'Night to Shine' celebrates the special needs community

MARION COUNTY, W. Va. (WDTV) - South Ridge Church was chosen by the Tim Tebow Foundation to participate in a worldwide celebration where churches across the nation and around the world hold a prom to celebrate individuals with special needs.

The Fairmont church found out about Night to Shine as they were researching how to start a special needs ministry.

"We were interested in starting a special needs ministry at our church, so our family ministry director was doing lots of research for that and she stumbles upon night to shine," said Jennifer Wilson, the communications director for South Ridge church

After being accepted by the Tim Tebow Foundation, the church became one of several hundred churches across the United States and around the world that would celebrate Night to Shine.

Loved ones and caretakers of those with special needs like Sue Godfrey say that while their kids can attend prom at their high schools this event gives them an experience designed to meet their needs.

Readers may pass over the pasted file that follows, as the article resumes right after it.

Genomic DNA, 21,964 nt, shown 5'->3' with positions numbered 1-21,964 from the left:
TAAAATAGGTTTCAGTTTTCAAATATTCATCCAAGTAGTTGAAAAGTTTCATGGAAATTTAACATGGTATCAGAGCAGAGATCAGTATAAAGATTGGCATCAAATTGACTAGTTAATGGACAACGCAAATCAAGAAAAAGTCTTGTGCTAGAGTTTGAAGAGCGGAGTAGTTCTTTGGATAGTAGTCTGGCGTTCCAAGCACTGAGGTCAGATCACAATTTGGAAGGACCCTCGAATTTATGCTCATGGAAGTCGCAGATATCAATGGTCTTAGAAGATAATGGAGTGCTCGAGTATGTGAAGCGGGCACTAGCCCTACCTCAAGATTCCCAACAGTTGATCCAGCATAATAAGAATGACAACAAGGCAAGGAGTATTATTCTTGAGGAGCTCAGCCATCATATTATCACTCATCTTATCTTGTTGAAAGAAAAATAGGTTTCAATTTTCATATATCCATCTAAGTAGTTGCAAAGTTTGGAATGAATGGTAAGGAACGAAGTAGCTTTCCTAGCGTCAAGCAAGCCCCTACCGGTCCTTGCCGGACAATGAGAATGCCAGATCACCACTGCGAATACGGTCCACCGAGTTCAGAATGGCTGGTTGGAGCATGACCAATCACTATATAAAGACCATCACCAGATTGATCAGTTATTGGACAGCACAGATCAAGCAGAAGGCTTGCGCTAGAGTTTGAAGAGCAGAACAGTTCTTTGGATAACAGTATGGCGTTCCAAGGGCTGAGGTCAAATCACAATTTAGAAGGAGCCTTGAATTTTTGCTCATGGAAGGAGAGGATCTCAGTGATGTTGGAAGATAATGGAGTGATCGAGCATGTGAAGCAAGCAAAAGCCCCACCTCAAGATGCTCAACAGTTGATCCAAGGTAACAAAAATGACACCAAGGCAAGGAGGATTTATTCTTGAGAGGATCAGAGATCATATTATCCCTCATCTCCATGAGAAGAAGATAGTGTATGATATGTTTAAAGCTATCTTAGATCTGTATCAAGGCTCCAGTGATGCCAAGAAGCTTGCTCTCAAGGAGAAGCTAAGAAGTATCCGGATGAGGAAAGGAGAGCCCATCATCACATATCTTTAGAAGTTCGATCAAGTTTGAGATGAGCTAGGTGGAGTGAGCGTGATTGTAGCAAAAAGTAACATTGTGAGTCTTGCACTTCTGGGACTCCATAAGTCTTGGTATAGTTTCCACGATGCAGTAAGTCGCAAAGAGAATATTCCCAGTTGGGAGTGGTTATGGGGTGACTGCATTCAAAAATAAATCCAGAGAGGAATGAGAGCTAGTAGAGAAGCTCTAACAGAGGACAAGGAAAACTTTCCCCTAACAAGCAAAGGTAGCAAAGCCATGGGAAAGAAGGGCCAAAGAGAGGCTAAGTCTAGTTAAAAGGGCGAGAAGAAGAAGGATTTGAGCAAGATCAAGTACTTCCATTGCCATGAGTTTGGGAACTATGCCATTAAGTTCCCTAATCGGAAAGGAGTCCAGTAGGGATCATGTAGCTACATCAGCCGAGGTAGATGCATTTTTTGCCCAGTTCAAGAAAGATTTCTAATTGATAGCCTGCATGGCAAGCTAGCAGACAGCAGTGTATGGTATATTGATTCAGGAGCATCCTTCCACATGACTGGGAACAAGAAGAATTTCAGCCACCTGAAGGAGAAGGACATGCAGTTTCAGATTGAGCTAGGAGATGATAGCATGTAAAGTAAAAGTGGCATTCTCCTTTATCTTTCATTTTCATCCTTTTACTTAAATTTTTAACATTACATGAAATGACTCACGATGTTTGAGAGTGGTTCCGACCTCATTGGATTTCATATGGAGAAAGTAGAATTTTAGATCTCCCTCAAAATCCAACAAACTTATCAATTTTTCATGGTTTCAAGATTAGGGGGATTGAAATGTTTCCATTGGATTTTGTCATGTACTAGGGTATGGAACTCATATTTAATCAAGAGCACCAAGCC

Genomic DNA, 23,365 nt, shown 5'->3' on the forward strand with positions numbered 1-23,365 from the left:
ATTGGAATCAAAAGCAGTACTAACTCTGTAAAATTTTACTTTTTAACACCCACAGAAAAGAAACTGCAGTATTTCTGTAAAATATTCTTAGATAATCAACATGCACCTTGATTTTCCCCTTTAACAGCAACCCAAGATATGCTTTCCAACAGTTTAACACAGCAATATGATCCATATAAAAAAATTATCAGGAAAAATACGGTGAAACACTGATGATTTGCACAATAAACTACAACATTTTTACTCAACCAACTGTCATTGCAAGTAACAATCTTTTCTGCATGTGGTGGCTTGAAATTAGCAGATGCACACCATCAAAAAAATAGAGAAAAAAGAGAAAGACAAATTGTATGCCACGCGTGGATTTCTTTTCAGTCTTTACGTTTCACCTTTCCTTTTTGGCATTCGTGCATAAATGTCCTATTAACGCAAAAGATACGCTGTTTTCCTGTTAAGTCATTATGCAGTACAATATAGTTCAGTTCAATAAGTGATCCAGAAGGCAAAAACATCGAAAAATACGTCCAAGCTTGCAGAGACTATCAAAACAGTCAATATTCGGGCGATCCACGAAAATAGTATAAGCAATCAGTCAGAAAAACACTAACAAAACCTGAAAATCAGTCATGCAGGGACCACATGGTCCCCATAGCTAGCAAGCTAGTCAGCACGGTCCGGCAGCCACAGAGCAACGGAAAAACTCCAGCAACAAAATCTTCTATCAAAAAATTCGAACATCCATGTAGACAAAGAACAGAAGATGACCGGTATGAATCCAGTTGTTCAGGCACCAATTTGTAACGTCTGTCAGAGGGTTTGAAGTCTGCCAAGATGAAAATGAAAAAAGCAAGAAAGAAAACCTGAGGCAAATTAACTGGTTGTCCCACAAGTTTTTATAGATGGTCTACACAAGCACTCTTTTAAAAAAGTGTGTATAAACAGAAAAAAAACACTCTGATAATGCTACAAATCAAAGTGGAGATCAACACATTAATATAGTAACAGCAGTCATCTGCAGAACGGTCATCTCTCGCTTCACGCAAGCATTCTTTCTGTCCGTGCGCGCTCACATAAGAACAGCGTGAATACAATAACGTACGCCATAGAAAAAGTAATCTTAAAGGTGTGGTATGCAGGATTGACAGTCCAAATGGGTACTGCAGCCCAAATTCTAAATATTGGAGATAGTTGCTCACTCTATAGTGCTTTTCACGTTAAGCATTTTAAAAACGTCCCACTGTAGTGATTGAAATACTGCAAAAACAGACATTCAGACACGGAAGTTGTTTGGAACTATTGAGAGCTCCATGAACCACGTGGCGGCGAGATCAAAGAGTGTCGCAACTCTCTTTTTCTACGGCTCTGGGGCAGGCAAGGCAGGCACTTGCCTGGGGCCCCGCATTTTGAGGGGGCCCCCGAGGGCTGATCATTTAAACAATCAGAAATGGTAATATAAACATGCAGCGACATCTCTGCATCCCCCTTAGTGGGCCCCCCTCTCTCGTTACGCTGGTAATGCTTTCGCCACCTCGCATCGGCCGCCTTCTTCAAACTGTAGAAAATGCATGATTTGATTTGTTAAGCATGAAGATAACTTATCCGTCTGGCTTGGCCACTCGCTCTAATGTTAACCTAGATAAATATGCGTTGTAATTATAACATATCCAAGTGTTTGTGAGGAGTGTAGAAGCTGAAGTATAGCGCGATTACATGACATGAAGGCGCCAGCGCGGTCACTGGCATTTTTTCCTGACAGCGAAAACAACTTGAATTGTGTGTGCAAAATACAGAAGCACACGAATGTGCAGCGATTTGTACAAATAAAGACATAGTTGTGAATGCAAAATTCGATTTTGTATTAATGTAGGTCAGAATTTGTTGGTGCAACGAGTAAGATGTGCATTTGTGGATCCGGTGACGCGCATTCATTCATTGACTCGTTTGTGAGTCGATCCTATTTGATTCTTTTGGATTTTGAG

"They can go to their proms at their school, but of course it wouldn't be designed for them, they wouldn't get as many options," "It's something where they can be in their own setting be around people that they're use to being around every day and just enjoy life an have fun," said Godfrey, who's nephew was a guest at Night to Shine for a second year in a row

Guests could enjoy karaoke, photo booths, and of course lots of dancing. All of this was put together with the help of hundreds of volunteers

"We had about 400 volunteers who have been working on this event, some of them have been working for a few months on this event behind the scenes," Wilson said

And thanks to those volunteers, over 120 guests were able to enjoy an evening made just for them- something the loved ones in their lives say is truly special.

"Anytime anyone goes of their way to make our kids feel needed, wanted, special, it's amazing," Godfrey said

And the goal of Night to Shine is not just to celebrate people with special needs but also to help normalize their experiences.

"Our kids, our people, whether they look different, they sound different, they act different, they're just like you," Godfrey said